The drawings and impressions proved to be a practical tool for communicating with the architect and client about the options and appearance of the choices. This gave those involved in the PvJ a realistic impression of the furniture in the space. The architect had a prominent role in the chosen arrangements, colours and placement in the space. Her starting point was that the furniture in combination with lighting and planting really needed to add value to the complete interior.
To this end, revitalisation of all the existing furniture unfortunately proved impossible. The furniture that initially served as a trial set-up was eventually given a final destination at the court location in Zutphen.
Desque proposed to use Casala’s modular seating system Bricks. With this, all desired upholstered seating arrangements can be made and the main requirements from the program of demands are met. Dutch designer Robert Bronwasser designed Bricks to create comfortable seating for an open space. In the semi-closed arrangements, people wait or confer with each other in peace. The materials used have a sound-damping effect and the ergonomic design offers optimal seating comfort. All the arrangements take into account the function of the furniture, the monumental character of the building and the existing interior elements.
In the various open spaces of the PvJ, Bricks setups feature straight and curved shapes, linear and semi-closed and always fitted with three different fabrics in natural shades. The steel base creates an open look. The upholstered armrests of the benches have a wooden top. The Bricks Meeting consultation areas are equipped with electrification to charge laptops, for example. Some of the consultation areas have a cut-out at the top for a viewing window. This allows you to see from a distance whether a set-up is occupied or free.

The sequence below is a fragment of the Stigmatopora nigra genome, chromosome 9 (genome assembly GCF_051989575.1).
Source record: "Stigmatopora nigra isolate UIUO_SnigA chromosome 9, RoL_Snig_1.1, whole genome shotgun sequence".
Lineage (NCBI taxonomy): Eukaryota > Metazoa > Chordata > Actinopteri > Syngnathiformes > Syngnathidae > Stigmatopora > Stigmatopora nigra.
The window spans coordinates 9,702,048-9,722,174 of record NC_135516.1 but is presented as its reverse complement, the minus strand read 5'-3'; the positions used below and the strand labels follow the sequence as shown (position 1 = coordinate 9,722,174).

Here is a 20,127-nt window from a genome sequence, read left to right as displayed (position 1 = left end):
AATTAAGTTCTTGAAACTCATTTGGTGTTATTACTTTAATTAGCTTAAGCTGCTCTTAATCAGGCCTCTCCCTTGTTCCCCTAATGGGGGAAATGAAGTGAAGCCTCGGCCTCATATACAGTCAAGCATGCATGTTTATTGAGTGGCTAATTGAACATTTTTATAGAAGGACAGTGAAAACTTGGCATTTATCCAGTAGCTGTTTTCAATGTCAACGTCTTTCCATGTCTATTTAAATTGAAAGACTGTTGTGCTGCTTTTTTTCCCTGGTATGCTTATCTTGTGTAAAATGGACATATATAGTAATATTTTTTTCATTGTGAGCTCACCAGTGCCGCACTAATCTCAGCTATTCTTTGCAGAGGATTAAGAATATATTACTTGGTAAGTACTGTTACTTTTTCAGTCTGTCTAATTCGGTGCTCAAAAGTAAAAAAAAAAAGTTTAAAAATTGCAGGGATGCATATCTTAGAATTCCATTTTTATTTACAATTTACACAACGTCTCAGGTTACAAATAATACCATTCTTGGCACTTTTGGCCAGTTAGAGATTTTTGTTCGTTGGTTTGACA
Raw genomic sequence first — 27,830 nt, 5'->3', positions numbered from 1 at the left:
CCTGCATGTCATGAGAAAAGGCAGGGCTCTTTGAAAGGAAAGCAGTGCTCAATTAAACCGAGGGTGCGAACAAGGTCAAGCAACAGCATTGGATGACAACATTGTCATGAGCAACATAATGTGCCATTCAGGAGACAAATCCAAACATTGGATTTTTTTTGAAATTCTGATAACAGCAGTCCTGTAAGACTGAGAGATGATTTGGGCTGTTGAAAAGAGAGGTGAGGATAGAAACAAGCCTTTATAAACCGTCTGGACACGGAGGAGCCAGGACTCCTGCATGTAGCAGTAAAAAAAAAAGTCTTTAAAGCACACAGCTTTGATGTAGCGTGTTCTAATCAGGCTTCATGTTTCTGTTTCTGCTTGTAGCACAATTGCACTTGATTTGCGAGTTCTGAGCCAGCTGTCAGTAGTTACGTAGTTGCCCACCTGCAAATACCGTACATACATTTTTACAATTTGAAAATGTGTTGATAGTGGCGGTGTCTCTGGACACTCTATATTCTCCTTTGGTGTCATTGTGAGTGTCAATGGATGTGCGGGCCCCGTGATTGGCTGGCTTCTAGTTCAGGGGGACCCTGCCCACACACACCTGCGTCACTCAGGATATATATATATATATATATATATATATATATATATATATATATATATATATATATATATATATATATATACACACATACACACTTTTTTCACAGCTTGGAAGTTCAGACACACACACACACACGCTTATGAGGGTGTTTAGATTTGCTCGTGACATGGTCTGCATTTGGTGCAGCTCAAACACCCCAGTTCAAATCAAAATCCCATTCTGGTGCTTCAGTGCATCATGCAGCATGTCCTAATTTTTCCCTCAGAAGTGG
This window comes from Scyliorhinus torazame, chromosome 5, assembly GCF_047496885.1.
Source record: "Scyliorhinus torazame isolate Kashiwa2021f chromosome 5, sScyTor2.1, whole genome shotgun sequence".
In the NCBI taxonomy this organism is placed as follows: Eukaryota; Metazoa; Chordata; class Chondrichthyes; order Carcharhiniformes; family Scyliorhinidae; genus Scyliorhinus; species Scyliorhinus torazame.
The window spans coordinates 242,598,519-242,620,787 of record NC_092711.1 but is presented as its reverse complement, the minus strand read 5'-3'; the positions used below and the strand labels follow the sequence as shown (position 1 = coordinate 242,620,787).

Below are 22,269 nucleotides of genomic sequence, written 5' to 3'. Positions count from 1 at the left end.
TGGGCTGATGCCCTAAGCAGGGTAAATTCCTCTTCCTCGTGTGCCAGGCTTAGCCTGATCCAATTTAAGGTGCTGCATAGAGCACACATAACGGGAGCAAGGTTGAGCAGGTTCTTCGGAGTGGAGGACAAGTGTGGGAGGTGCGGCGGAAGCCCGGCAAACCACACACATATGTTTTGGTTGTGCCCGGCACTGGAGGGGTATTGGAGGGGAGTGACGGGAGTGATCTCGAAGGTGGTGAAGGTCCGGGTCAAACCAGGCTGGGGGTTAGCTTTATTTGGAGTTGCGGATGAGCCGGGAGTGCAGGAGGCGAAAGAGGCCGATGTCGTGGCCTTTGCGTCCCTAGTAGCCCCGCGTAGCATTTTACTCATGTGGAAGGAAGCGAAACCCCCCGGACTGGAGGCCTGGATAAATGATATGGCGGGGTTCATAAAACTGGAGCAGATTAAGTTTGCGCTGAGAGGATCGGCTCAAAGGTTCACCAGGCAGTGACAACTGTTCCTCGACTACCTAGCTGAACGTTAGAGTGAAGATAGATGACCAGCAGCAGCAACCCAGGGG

Trial placement and move-in
In the initial phase of the project, the trial placement of various Bricks setups for waiting and consultation started on the gallery of PvJ. Following the findings and new insights, some adjustments were made to the waiting furniture. It is always important to carry out the move-in of the new furniture with as little inconvenience to employees and visitors as possible. Especially when delivering to a PvJ, this requires extra attention.
From the start of the project, contact between the partners was excellent. From quotation, to trial placement to the final move-in of the furniture, the project went smoothly. The communication between Desque, Casala and those involved of the PvJ was clear and there was good cooperation.
The new layout of the PvJ can count on many positive reactions from both staff and visitors. From the floor counters to the central hall and from the consultation areas to the waiting rooms. Employees praise the clear layout of the rooms and furniture with comfortable, modern and practical features. Lawyers greatly appreciate that there are now more opportunities for confidential consultations between lawyer and client. Visitors feel more at ease and like not having to sit directly next to or opposite the other party. Thanks to the new layout, the atmosphere is businesslike and friendly. Jaap van ‘t Hul says that the renovation and refurbishment has been pleasant and that the court and the court of appeal confidently look forward to the results of the new customer satisfaction survey.